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Grant Details

Grant Number: 2U2RTW010122-06 Interpret this number
Primary Investigator: Ahsan, Habibul
Organization: University Of Chicago
Project Title: 2/2 Bangladesh Center for Global Environmental and Occupational Health-Us
Fiscal Year: 2022


Abstract

ABSTRACT: This is the renewal U2R application for the “Bangladesh Center for Global Environmental and Occupational Health (GEOHealth)”- awarded along with the linked U01 grant in 2015 to the University of Chicago (UofC) and International Centre for Diarrheal Disease Research, Bangladesh (ICDDR,B). The project will be implemented in close collaboration with the Bangabandhu Sheikh Mujib Medical University (BSMMU) and selected US as well as local academic institutions to continue and augment complementary training expertise relevant to this proposal. The goal of the Bangladesh GEOHealth Center was to strengthen the research capacity of Bangladesh on pressing environmental and occupational health threats. During the current funding period, the Bangladesh GEOHealth Center has positively impacted on the foundation of environmental health research capacity in Bangladesh by training more than 200 students, young and mid-career researchers from diverse background through custom-designed in-country 2-day workshops and 2-week short-courses, and 16 fellows through US- based postdoctoral fellowships and 12-week (one academic quarter) training at the UofC. Evaluation of short courses and workshops in Bangladesh indicated increased knowledge and high satisfaction of the participants. The 16 fellows who received training at UofC have demonstrated outstanding research productivity in term of publications, presentations, grants, and career development. They produced 90 peer-reviewed publications during and after the training period. All 16 US-based fellows reported that they had cooperative and influential, mentor(s) during the training period and the trainees continued to receive guidance from the mentor(s) even after completion of the training. Despite these demonstrable impacts there remains a critical need for additional research capacity in Bangladesh to address the country’s huge environmental and occupational health burden given the acute shortage of researchers trained in modern environmental health research methods, especially data science and mHealth tools and techniques. In this renewal application, we propose to continue and augment our Bangladesh and US- based training activities through i. Workshops (2 day), ii. Short courses (1-2 week) iii. One academic quarter course work at UofC, iv. A master’s degree program (1-year) at UofC, and v. Postdoctoral training (1-year) at UofC. We will refine the training curricula that we used over the past 5 years to incorporate more materials on utilizing advanced technologies and analytical tools (artificial intelligence/machine learning (AI/ML), image analysis, mobile health (mHealth) data capture/analytics, exposure data science, etc.) for analyzing environmental health data with the existing materials, all of which will incorporate the linked U01 application’s research focus. A rigorous evaluation system will help the Administrative and External Oversight Committee to monitor and ensure program success. We have successfully implemented the current phase of the training grant, and we believe that our renewal training program will address critical gaps in environmental and occupational health research capacity, and bring benefit to a wide variety of researchers in Bangladesh.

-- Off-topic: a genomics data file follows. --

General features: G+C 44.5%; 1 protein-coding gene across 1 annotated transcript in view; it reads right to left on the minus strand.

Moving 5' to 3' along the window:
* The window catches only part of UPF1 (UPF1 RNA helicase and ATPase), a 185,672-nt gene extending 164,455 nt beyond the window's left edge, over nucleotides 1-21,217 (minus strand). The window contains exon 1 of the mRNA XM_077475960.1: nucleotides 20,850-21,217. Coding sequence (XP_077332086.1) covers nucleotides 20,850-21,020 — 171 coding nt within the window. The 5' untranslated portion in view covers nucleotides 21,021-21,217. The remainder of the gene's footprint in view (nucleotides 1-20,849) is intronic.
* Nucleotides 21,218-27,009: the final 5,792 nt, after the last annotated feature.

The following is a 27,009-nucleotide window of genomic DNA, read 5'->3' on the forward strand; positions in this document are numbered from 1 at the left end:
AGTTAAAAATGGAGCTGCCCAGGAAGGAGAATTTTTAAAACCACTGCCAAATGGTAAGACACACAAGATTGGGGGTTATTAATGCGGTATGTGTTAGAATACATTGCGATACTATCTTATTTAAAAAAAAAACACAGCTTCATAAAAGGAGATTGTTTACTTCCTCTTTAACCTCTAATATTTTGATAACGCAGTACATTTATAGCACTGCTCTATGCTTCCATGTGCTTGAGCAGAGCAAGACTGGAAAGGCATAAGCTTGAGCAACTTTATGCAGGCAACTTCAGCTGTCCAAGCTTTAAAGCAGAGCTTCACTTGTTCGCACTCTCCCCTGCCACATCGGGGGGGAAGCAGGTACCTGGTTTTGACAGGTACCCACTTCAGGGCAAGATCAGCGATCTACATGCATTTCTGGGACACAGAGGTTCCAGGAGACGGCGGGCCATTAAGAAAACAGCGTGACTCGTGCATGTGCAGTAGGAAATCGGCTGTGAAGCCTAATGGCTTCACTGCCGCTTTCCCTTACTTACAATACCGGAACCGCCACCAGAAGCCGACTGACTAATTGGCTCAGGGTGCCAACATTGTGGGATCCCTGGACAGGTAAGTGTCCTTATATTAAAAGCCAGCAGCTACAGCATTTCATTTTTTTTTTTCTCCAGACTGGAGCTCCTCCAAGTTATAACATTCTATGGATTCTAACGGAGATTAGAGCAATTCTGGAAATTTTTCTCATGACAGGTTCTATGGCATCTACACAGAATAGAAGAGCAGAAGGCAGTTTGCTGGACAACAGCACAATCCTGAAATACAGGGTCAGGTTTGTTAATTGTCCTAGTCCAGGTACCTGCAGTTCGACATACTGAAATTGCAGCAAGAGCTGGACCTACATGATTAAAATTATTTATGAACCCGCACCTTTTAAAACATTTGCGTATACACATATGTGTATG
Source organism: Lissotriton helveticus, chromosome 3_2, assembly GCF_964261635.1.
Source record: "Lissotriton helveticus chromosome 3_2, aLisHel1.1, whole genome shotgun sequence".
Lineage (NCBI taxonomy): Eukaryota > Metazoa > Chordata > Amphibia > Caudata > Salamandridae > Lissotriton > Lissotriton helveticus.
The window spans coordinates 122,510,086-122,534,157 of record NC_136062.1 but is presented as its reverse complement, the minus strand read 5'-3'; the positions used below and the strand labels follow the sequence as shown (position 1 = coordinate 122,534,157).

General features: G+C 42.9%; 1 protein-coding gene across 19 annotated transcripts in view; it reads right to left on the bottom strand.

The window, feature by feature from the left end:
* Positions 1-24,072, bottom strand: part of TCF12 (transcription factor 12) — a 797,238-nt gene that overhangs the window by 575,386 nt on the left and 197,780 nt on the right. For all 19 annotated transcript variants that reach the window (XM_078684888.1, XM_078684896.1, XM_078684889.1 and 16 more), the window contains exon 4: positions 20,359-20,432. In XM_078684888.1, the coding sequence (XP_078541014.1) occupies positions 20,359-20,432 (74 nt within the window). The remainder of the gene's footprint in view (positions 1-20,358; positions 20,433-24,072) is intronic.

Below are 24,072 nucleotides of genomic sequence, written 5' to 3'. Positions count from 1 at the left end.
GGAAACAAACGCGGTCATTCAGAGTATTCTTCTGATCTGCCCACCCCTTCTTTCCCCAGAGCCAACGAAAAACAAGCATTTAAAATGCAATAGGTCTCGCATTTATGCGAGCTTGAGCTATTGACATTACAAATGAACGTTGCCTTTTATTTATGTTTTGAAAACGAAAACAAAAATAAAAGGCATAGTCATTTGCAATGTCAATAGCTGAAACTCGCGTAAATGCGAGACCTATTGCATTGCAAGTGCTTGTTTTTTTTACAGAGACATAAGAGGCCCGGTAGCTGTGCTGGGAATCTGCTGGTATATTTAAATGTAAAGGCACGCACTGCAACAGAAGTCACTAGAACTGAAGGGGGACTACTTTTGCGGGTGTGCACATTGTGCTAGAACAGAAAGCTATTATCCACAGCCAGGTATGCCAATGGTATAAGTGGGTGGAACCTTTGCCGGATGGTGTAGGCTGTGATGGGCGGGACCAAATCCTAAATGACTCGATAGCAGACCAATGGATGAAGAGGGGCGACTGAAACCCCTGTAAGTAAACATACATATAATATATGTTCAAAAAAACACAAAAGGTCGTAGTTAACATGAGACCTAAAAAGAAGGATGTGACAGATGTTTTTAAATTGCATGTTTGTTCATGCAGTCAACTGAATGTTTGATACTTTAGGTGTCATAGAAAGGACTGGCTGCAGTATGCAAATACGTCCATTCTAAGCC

Publications

Arsenic exposure from drinking water and endothelial dysfunction in Bangladeshi adolescents.
Authors: Farzan S.F. , Eunus H.M. , Haque S.E. , Sarwar G. , Hasan A.R. , Wu F. , Islam T. , Ahmed A. , Shahriar M. , Jasmine F. , et al. .
Source: Environmental research, 2022-05-15; 208, p. 112697.
EPub date: 2022-01-08.
PMID: 35007543
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Exposure to household air pollutants and endothelial dysfunction in rural Bangladesh: A cross-sectional study.
Authors: Shahriar M.H. , Chowdhury M.A.H. , Ahmed S. , Eunus M. , Kader S.B. , Begum B.A. , Islam T. , Sarwar G. , Al Shams R. , Raqib R. , et al. .
Source: Environmental epidemiology (Philadelphia, Pa.), 2021 Apr; 5(2), p. e132.
EPub date: 2021-02-19.
PMID: 33870008
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